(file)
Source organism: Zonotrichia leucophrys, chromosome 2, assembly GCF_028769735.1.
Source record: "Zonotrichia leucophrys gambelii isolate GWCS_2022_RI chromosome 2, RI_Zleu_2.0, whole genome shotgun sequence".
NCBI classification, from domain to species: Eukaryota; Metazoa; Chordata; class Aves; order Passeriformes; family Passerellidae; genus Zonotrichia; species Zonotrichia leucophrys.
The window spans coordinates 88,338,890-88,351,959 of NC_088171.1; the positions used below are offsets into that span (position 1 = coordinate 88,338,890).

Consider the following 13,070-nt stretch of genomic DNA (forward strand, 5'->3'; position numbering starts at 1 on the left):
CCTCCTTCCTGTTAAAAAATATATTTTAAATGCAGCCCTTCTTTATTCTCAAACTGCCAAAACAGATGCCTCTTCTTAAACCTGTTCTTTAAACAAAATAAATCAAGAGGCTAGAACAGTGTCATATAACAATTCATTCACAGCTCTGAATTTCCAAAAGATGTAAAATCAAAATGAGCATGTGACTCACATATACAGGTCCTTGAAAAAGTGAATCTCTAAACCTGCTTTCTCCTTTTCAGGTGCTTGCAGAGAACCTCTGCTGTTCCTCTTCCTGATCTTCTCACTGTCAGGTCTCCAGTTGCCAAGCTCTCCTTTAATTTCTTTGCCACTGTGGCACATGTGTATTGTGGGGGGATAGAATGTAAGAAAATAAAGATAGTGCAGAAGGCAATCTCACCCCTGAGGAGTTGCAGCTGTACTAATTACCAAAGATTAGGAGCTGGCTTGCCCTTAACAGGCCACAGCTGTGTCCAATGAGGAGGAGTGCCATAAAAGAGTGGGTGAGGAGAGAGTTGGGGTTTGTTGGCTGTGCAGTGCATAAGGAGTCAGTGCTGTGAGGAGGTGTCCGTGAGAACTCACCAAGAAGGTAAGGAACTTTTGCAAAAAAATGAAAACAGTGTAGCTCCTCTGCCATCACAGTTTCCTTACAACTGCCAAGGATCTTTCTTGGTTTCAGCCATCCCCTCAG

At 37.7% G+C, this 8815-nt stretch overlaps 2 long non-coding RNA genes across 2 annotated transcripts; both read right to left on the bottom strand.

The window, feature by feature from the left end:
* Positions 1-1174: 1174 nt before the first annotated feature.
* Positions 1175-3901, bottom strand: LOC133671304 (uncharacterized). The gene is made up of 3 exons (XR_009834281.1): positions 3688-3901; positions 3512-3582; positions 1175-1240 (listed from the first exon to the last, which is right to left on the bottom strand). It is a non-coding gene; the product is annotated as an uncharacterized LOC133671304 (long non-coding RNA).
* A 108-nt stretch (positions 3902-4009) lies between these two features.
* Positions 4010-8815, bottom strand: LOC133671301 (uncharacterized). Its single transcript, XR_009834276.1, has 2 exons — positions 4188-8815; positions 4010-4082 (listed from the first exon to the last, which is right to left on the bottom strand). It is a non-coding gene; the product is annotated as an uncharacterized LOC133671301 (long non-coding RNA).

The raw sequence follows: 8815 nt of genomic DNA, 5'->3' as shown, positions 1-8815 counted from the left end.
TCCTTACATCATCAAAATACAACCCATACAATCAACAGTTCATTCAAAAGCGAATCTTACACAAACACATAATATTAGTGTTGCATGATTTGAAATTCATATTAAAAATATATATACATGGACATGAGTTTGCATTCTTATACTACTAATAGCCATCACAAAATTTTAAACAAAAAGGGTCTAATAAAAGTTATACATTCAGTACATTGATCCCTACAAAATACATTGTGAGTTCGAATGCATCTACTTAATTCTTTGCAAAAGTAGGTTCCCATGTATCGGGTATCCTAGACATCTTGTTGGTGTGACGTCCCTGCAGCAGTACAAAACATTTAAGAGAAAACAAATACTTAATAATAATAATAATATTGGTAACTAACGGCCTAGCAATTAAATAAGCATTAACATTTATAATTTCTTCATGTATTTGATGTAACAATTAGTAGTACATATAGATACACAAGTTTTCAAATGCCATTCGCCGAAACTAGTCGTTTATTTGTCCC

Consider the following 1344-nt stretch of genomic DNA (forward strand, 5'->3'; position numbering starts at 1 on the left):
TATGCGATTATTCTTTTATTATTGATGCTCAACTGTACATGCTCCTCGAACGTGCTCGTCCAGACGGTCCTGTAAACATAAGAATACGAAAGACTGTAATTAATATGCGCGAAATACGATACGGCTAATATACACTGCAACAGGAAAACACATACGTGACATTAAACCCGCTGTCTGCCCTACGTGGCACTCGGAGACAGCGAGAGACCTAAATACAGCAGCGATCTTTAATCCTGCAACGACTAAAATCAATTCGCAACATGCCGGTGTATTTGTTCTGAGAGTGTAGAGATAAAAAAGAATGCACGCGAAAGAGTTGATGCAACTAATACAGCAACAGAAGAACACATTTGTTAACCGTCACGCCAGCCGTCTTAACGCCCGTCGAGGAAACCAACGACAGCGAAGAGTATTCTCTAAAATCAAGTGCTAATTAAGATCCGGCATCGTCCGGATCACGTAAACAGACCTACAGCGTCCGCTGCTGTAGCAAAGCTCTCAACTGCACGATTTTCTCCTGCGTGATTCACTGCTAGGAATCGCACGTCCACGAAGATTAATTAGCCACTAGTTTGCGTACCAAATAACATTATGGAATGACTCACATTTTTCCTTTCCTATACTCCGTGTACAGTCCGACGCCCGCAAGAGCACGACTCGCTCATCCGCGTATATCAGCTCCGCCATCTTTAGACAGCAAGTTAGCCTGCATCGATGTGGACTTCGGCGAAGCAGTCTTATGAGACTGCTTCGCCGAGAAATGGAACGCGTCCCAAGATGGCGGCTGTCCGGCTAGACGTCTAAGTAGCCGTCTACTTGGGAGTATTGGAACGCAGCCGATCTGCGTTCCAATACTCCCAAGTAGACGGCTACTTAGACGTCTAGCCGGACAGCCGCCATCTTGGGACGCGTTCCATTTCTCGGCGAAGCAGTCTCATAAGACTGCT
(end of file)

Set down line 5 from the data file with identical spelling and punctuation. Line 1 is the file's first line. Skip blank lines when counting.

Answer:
Consider the following 13,070-nt stretch of genomic DNA (forward strand, 5'->3'; position numbering starts at 1 on the left):